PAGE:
I aim my 1x red dot at Enif  (epsilon PEG), and star hop NW via some 6m stars: first 1° to a line of 3 stars, then further on 3° to a right angle triangle. Looking in my 8x50 finder scope, i see M15 as a hazy star, close to the right angle of the triangle

    
     I center M15 in the finder crosshair, and look in the telescope’s K-40mm eyepiece (24x @ 1.7° FOV) at an obviously nebulous round spot. Clicking up the magnification first to O-25mm (38x @ 1° FOV), I see a bright ball surrounded by a larger, faint halo. Finally settling on O-16mm (60x @ 0.7° FOV), the brightness seems to decrease in three steps (as observed with indirect vision)  : from a bright center, over a slightly mottled  core with an angular outline to a wide hazy envelope.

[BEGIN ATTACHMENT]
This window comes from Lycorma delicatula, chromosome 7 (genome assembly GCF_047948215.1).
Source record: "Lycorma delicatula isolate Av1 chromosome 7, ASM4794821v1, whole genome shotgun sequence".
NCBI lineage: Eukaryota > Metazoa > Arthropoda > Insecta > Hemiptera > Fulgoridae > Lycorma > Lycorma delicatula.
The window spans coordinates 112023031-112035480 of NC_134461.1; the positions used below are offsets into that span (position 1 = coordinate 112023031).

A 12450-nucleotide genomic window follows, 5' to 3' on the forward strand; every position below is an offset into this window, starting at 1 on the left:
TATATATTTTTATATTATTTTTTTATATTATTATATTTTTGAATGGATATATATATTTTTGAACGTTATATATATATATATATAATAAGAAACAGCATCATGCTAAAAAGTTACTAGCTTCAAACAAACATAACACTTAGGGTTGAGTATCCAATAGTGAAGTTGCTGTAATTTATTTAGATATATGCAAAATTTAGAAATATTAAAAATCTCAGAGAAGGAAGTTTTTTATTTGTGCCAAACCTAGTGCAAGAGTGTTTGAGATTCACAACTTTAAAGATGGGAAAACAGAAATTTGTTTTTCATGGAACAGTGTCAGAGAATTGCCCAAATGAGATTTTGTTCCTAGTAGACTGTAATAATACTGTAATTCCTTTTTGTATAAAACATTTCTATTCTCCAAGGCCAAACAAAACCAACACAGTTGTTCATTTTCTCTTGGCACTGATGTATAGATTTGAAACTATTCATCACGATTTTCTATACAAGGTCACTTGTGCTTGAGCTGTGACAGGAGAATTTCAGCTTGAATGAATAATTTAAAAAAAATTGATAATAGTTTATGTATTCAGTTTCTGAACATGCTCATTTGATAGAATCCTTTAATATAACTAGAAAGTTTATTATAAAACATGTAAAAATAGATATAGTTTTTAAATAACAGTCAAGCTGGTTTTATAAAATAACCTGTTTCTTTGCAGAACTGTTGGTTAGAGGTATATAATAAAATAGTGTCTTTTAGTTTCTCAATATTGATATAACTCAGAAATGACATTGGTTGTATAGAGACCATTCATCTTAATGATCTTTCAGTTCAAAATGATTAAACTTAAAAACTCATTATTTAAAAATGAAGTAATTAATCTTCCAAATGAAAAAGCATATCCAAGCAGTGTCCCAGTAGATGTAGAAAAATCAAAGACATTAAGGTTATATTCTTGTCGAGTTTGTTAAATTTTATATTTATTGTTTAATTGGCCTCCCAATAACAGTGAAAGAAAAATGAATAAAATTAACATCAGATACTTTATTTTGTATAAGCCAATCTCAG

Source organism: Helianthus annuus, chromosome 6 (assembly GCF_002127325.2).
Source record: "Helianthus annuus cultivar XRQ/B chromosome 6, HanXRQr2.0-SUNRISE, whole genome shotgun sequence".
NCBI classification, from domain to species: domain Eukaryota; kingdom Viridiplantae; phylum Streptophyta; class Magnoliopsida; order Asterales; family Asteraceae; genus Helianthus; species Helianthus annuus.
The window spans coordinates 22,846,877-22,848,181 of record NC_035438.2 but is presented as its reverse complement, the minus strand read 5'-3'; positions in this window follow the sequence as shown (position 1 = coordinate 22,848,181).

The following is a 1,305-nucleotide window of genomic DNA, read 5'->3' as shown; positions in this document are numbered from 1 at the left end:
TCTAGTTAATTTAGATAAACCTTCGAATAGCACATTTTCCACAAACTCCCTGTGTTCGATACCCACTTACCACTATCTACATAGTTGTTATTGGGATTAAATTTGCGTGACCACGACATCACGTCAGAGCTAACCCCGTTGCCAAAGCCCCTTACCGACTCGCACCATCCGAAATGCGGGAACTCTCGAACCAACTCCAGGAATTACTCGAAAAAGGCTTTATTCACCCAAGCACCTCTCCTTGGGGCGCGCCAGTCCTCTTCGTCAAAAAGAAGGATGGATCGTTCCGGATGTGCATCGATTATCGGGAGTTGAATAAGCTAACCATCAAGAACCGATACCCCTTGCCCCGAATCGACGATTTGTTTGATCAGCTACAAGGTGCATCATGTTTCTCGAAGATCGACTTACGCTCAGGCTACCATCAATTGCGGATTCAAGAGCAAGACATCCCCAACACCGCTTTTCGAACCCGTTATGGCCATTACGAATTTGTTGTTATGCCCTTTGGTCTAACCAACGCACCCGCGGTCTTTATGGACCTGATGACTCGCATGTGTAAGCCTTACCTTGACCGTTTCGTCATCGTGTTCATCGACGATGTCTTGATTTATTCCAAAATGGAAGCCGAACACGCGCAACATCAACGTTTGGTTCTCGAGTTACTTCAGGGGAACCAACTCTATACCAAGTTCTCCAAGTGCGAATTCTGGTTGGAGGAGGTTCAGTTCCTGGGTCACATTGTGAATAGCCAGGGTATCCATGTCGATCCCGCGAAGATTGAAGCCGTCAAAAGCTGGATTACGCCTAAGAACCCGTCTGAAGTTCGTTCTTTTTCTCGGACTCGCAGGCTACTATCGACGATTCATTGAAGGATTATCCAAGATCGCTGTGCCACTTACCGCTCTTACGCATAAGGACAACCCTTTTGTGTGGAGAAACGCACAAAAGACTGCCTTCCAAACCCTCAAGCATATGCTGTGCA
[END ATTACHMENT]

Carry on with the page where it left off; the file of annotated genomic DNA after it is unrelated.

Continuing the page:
M15-BlackL-Crop.png

 

 

And here's the link to the ->full observation report<-

Allan
 


Edited by AllanDystrup, 05 February 2016 - 06:23 AM.

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#16 Sarkikos

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Posted 05 February 2016 - 06:46 AM

Happy Birthday, Allan!

 

:band:  :banjodance:  :rimshot:

 

Mike


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#17 AllanDystrup

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Posted 05 February 2016 - 09:30 AM

Thanks for the BD greeting, Mike !

 

I agree with you on M103 vs NGC 663 -- the latter being considerably more impressive;

 

Here's my impression of M103, on a (yet another) less than average night :

(I did also draw NGC 663, but I'll save that for a Caldwell thread, when I'm done with the Messiers :lol:  )

 

 

The Fan Open Cluster

 

 

    It’s a comfortable, mild (5°C/41°F) and dry december evening, 6 PM the day after Christmas.  It has been windy with a blue(ish) sky and high drifting clouds; Now the wind is abating and the seeing is good and steady, -- but the transparency is pretty lousy, with much skyglow due to high haze combined with a full moon on the rise in the east.